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Thread: Functor

  1. #1
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    Functor

    Code:
    Class ComplexComparer
    {
    public:
        bool operator()(const Complex& a, const Complex& b);
    };

    Code:
    bool ComplexComparer::operator()(const Complex& a, const Complex& b)
    {
        float magA = std::sqrt(a.getReal() * a.getReal() + a.getIm() * a.getIm());
        float magB = std::sqrt(b.getReal() * b.getReal() + b.getIm() * b.getIm());
        return magA < magB;
    }
    Code:
    int main()
    {
        Complex a(1, 1.5);
        Complex b(0.5f, 4);
        Complex m = std::max(a, b, ComplexComparer());
        std::cout << "max = " << m << std::endl;
        return 0;
    }
    Here, I can't understand functor inside this function std::max(a, b, ComplexComparer());

    I understand ComplexComparer() is passed as parameter to function Max, its result will be Boolean: true or false.
    But ComplexComparer() has no parameters inside[B] ()[/B but

    bool operator()(const Complex& a, const Complex& b) has parameters!

    What parameter is passed as both 'a' and 'b' to ComplexComparer if inside parenthesis there is nothing ?

  2. #2
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    Re: Functor

    std::max calls operator() [the same as other functions that call functors]. The passed args to operator() are a and b from std::max()
    All advice is offered in good faith only. All my code is tested (unless stated explicitly otherwise) with the latest version of Microsoft Visual Studio (using the supported features of the latest standard) and is offered as examples only - not as production quality. I cannot offer advice regarding any other c/c++ compiler/IDE or incompatibilities with VS. You are ultimately responsible for the effects of your programs and the integrity of the machines they run on. Anything I post, code snippets, advice, etc is licensed as Public Domain https://creativecommons.org/publicdomain/zero/1.0/ and can be used without reference or acknowledgement. Also note that I only provide advice and guidance via the forums - and not via private messages!

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  3. #3
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    Re: Functor

    Quote Originally Posted by 2kaud View Post
    std::max calls operator() [the same as other functions that call functors]. The passed args to operator() are a and b from std::max()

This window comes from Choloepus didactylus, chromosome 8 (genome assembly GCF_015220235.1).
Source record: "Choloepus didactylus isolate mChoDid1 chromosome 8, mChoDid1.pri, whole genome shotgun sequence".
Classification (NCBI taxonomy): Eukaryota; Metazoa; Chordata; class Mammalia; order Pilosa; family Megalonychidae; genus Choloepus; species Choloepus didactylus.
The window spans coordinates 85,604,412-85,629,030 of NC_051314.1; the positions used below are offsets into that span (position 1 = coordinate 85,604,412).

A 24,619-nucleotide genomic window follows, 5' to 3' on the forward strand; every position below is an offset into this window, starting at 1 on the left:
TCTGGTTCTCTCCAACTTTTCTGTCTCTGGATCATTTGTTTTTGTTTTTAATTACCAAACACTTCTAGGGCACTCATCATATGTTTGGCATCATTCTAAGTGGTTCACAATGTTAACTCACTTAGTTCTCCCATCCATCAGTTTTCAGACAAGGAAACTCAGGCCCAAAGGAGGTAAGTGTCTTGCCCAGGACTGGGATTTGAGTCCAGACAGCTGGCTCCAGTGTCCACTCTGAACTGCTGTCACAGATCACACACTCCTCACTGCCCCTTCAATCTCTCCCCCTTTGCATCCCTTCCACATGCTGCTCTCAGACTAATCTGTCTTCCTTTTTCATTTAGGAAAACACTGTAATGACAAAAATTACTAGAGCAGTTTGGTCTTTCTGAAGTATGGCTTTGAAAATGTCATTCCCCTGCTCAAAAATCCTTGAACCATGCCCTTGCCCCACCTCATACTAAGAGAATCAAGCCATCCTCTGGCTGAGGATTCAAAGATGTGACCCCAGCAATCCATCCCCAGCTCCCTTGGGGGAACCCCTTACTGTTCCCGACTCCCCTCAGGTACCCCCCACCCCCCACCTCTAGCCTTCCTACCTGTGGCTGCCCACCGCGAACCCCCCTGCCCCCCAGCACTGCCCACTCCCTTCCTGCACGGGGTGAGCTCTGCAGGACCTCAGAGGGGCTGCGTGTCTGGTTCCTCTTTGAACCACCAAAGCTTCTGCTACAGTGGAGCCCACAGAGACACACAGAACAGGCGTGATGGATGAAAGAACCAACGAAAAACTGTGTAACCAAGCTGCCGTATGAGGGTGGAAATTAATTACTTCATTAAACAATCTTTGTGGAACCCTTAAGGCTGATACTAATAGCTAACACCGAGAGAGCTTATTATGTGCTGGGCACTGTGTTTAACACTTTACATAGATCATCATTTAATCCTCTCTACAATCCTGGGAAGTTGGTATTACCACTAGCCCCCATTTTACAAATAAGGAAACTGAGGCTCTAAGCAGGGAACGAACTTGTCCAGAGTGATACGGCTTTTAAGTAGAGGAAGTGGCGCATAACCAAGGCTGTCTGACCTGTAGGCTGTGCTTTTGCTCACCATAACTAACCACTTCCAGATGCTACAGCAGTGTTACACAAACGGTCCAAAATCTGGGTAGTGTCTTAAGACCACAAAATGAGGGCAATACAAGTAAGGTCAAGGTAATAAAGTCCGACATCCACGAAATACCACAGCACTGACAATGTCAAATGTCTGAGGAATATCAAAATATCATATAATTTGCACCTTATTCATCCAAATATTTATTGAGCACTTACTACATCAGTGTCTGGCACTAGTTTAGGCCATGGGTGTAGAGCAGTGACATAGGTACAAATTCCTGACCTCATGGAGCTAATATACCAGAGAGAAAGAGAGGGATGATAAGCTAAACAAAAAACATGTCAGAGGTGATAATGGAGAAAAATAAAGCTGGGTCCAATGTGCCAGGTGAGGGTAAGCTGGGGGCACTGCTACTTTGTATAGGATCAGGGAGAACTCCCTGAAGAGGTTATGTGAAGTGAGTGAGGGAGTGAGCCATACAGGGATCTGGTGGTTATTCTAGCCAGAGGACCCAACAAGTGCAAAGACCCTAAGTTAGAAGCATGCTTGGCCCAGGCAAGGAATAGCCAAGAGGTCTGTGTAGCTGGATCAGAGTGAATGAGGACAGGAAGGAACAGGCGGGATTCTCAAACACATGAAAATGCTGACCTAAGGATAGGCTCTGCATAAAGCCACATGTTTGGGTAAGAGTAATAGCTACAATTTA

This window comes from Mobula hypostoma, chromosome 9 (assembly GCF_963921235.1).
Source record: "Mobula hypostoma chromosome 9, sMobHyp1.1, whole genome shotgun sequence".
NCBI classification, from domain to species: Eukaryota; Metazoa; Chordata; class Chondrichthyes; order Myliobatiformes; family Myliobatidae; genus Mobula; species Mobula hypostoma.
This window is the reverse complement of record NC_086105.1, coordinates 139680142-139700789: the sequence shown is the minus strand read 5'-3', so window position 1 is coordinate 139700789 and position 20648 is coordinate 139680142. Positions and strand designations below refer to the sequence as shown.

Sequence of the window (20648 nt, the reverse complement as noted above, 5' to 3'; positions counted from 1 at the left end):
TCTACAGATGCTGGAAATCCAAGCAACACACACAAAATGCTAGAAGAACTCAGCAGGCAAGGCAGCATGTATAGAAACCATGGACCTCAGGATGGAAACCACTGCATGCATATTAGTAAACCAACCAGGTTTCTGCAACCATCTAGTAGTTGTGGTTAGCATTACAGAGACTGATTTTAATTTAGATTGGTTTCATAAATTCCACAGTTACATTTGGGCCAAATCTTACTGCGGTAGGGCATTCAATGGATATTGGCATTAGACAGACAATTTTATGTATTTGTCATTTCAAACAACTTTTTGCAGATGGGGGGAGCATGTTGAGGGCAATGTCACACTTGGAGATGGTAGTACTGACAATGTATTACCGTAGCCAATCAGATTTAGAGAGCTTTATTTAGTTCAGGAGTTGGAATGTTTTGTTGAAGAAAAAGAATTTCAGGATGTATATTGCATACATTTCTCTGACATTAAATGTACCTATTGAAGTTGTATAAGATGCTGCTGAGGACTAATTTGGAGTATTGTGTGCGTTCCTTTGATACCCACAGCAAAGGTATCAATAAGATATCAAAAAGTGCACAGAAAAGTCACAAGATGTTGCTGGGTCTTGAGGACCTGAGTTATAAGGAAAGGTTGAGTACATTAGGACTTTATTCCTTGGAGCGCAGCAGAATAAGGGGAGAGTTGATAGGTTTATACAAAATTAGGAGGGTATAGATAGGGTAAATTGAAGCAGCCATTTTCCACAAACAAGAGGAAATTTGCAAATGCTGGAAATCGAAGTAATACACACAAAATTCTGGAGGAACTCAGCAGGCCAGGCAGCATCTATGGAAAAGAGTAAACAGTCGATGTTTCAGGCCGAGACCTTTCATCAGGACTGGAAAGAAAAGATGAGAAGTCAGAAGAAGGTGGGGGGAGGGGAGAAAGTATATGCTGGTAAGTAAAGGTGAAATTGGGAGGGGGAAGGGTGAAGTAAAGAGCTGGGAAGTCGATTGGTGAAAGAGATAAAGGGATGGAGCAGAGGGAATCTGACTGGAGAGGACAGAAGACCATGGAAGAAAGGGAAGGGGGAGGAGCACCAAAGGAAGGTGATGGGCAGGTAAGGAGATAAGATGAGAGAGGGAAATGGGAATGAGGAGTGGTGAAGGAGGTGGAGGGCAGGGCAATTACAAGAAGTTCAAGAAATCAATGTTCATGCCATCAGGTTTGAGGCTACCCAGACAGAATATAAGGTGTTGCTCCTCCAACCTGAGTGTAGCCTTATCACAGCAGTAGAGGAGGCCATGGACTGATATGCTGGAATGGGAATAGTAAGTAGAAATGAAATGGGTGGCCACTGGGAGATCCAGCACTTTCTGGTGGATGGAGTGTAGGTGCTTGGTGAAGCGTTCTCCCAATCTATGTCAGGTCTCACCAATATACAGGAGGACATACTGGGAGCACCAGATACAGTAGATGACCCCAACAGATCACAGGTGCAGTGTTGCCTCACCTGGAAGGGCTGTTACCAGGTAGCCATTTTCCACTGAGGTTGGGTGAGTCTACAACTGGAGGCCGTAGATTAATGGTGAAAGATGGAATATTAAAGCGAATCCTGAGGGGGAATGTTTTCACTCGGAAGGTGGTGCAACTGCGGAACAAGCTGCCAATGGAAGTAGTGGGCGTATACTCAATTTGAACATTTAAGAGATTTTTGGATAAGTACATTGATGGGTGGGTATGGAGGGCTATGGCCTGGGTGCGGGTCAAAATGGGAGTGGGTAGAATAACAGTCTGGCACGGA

Now I understand so

    std::max(a, b, ComplexComparer());

    these bold parameters are passed to ComplexComparer implicitly? How it's possible ?

  4. #4
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    Re: Functor

    Through the operator() which takes 2 args.
    All advice is offered in good faith only. All my code is tested (unless stated explicitly otherwise) with the latest version of Microsoft Visual Studio (using the supported features of the latest standard) and is offered as examples only - not as production quality. I cannot offer advice regarding any other c/c++ compiler/IDE or incompatibilities with VS. You are ultimately responsible for the effects of your programs and the integrity of the machines they run on. Anything I post, code snippets, advice, etc is licensed as Public Domain https://creativecommons.org/publicdomain/zero/1.0/ and can be used without reference or acknowledgement. Also note that I only provide advice and guidance via the forums - and not via private messages!

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  5. #5
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    Re: Functor

    Quote Originally Posted by 2kaud View Post
    Through the operator() which takes 2 args.
    OK, but I was expecting to something like this:

    see std::max(a, b, ComplexComparer(a,b));

    Where I can see that the "calling function" passes two parameters that is "a,b" ?
    Last edited by zio_mangrovia; June 1st, 2022 at 03:31 AM.

  6. #6
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    Re: Functor

    That is a ComplexComparer constructor that takes 2 args. If ComplexComparer had such a constructor it would be called first with the given constructor args, Then the operator() would be called with the required args.